It all started off well enough: As well as possessing aviation’s most emphatic forehead, Willy Messerschmitt had delivered the Bf 109, which by the outbreak of war was arguably the best single-seat fighter in the world. He had followed that up with the Bf 110 which was arguably the best twin-engine fighter in the world. Messerschmitt tried for many years to design a replacement for the 109 but any new aircraft he came up with was either inferior to its great rival the Focke Wulf Fw 190 or could offer nothing more than an updated model of 109 and as a result no new design proceeded past the prototype stage. By contrast there was no obvious rival in production to the 110 and a replacement would surely be needed (an opinion strengthened by the apparently poor showing of the 110 during the Battle of Britain – though this was arguably down to inadequate understanding of the tactical limitations of this class of aircraft rather than any particular intrinsic fault of the 110 itself. Thus the requirement for the 210 was born. Unfortunately for customer and designer, Messerschmitt’s reputation was riding high on the incredible and ongoing success of the 109 and 110 and apparently he could do no wrong. An order for 1000 of the new twin-engine fighter-bomber was placed, off the drawing board, before the new aircraft had even flown.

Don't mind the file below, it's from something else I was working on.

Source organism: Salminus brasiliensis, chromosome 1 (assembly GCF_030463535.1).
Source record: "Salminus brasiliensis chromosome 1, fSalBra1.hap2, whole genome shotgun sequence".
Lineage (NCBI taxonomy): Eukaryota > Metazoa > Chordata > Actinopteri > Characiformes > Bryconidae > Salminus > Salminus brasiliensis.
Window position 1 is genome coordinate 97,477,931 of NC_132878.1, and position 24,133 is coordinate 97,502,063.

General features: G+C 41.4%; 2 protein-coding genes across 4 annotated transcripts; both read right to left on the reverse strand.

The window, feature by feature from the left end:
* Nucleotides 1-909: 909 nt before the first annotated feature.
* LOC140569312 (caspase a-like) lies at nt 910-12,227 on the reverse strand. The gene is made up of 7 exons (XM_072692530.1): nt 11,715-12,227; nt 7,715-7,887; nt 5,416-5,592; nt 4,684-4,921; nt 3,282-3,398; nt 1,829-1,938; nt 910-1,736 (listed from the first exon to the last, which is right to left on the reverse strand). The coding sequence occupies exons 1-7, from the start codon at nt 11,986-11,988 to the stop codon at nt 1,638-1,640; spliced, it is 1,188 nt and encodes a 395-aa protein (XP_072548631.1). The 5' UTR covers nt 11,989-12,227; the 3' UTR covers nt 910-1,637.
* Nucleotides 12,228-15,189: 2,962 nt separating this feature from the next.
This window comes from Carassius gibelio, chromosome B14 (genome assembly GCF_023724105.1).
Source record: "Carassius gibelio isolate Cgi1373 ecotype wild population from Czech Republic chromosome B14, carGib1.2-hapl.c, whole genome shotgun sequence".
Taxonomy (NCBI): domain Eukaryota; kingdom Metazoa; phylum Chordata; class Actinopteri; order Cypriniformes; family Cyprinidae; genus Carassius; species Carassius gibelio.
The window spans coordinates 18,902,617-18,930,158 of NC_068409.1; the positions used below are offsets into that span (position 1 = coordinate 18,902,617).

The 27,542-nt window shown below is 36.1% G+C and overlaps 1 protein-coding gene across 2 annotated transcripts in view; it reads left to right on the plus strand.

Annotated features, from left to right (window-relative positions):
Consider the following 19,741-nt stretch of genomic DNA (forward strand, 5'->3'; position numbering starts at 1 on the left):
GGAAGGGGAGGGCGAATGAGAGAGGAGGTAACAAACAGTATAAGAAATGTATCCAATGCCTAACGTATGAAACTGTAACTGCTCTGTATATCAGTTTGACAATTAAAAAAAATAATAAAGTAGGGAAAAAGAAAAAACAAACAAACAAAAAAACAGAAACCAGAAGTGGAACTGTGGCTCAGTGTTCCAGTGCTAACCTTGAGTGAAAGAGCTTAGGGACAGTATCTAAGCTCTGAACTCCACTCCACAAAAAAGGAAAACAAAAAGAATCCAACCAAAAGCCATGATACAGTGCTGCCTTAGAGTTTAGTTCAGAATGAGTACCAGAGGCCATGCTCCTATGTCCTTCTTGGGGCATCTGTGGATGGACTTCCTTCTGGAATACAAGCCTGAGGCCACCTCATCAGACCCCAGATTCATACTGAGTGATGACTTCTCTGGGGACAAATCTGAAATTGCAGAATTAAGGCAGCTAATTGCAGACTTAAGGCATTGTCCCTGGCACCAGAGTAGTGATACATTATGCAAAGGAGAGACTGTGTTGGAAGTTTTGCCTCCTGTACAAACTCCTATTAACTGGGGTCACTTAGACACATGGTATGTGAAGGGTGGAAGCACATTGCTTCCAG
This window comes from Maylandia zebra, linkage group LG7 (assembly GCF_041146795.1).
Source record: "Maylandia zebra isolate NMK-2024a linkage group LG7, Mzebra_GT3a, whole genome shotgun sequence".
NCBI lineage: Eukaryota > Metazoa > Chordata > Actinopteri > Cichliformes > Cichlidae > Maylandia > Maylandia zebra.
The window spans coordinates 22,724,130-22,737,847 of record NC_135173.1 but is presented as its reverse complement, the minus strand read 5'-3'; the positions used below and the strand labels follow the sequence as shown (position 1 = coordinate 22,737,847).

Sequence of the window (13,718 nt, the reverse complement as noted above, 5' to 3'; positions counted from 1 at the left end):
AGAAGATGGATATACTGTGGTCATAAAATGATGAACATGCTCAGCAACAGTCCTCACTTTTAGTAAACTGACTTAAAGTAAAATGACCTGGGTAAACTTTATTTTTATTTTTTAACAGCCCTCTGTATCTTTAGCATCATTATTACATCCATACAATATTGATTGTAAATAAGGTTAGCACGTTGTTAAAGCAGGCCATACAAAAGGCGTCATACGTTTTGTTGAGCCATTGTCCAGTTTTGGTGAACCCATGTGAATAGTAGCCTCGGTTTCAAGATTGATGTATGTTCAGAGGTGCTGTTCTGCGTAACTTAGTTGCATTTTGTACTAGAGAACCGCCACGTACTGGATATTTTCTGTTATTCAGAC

But fly it did and then the terrible mistake became apparent. The Me 210 was a purposefully good looking aircraft but that was about it. The new aircraft was underpowered and its handling was so bad that it was dangerous to fly, being prone to enter a sudden and vicious stall under the least provocation. The chief test pilot commented that the Me 210 had “all the least desirable attributes an aeroplane could possess.” It took the ridiculous total of 16 prototypes and 94 pre-production models to iron out the worst of the problems that bedevilled the 210. To put this in context the Fw 190, a contemporary (but very successful) aircraft which also took considerable development to get ‘right’ went through five prototypes and 28 pre-production examples. And then, even after all this time and effort was expended the 210 was not an acceptable machine. Compared to the 110 it was replacing the 210 was slower and shorter-ranged as well as possessing appalling handling qualities. Even the undercarriage was lousy and kept failing on the 210. The 210s that had managed to make it into service, nearly three years after the first flight, were withdrawn after a month and superseded by the very aircraft they were supposed to replace. The production line was shut down and the Bf 110 was put back into production fitted with the 210’s better streamlined engine nacelles. Willy Messerschmitt’s reputation was in tatters and his resignation was officially demanded from the company that bore his name.